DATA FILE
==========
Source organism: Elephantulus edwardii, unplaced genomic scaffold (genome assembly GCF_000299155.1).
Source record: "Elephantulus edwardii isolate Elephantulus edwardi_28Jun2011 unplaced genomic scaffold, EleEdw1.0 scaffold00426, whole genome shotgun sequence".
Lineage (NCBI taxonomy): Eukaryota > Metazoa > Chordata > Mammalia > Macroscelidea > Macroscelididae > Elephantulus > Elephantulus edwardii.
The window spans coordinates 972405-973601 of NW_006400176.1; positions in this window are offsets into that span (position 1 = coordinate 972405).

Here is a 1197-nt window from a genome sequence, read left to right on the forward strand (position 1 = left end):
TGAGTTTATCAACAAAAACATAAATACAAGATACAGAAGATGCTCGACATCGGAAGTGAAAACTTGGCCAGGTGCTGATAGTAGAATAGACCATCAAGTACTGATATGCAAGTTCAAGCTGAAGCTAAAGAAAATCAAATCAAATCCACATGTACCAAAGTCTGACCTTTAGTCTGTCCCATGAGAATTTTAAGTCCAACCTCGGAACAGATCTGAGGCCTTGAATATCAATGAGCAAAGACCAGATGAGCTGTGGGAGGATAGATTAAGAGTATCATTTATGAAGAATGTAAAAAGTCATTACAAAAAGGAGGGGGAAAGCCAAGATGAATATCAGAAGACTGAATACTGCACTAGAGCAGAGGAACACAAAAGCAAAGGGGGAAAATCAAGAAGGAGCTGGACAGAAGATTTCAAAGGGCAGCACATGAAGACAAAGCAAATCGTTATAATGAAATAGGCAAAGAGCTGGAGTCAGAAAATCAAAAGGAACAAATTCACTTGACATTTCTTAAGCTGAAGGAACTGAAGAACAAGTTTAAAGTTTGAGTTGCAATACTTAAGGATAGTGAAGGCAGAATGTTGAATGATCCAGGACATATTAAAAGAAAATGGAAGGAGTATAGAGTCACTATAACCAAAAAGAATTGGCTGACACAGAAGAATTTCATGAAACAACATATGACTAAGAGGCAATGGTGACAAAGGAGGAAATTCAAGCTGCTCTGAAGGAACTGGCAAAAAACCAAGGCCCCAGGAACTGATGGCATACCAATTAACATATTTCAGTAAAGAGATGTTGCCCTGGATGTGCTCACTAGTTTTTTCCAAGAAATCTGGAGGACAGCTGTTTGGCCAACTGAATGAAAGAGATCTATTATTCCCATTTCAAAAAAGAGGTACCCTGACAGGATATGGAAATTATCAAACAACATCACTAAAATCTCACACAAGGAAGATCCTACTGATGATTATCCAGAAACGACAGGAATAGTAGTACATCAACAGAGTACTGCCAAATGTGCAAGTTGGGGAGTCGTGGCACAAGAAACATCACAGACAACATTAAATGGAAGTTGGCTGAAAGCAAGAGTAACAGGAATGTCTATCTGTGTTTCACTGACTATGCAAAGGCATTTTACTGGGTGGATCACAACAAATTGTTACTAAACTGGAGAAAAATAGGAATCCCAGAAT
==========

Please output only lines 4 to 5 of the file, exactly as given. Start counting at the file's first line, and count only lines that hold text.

The window spans coordinates 972405-973601 of NW_006400176.1; positions in this window are offsets into that span (position 1 = coordinate 972405).

Here is a 1197-nt window from a genome sequence, read left to right on the forward strand (position 1 = left end):